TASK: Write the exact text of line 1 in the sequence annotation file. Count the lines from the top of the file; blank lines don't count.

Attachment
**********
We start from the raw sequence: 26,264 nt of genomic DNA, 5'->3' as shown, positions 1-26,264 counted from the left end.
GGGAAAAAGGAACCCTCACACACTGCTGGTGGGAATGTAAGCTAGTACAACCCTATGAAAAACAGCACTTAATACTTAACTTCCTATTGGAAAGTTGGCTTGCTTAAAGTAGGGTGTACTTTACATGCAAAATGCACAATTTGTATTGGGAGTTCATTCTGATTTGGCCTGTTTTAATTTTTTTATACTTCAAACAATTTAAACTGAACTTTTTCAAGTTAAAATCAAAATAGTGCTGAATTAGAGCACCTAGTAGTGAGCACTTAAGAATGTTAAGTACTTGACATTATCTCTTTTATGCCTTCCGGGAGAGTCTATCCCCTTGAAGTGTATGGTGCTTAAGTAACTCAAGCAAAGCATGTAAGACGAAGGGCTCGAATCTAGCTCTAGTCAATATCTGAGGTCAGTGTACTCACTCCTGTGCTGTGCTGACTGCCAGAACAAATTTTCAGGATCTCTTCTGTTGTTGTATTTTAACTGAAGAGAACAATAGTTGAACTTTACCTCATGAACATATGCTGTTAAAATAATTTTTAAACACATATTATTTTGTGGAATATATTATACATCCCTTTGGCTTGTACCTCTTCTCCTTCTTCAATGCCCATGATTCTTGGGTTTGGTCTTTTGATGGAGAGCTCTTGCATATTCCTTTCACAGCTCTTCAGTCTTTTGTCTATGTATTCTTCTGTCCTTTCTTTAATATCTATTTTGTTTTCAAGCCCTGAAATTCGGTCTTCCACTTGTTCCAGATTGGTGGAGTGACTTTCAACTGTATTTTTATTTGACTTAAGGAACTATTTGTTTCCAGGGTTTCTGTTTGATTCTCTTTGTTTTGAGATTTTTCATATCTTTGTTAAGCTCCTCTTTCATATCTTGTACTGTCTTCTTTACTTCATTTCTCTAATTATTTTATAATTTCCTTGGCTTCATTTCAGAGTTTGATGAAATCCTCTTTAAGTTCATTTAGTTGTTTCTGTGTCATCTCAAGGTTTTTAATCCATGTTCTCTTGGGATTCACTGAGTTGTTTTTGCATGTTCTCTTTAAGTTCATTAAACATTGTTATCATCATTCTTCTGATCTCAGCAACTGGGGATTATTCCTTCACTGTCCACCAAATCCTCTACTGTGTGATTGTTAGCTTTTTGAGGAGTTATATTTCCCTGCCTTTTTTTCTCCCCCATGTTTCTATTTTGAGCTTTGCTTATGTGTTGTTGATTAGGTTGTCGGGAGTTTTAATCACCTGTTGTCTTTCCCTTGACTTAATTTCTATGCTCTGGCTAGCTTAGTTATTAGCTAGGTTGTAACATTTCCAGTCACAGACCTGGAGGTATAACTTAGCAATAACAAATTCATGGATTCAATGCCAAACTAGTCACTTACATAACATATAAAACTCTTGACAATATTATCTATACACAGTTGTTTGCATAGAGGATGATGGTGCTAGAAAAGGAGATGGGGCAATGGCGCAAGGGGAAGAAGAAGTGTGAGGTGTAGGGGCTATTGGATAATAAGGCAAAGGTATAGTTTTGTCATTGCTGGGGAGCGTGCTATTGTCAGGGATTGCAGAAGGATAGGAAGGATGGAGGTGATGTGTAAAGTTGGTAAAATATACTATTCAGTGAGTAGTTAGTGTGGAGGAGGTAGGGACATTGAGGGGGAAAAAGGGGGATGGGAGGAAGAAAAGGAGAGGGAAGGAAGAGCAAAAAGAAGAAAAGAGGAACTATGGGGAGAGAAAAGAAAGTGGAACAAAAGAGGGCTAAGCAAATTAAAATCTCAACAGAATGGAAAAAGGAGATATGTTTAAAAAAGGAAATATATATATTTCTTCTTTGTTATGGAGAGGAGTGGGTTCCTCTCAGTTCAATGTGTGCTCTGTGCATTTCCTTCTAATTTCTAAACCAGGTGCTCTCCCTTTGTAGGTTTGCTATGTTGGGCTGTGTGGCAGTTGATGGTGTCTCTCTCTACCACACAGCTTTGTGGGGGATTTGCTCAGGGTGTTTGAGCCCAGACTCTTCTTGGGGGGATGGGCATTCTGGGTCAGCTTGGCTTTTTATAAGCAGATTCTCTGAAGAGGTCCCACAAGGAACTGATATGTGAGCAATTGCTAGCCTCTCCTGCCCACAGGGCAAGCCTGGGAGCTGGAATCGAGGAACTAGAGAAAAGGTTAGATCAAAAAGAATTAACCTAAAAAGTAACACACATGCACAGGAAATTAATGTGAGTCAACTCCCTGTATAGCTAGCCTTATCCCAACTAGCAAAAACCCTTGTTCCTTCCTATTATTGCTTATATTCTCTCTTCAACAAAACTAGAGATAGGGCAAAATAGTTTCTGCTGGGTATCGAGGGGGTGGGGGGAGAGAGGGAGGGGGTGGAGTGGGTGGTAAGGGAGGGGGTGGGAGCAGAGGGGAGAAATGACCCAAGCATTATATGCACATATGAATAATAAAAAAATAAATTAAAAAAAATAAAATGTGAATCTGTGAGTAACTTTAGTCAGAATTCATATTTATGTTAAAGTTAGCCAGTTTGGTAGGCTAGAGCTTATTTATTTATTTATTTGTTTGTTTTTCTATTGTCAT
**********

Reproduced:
We start from the raw sequence: 26,264 nt of genomic DNA, 5'->3' as shown, positions 1-26,264 counted from the left end.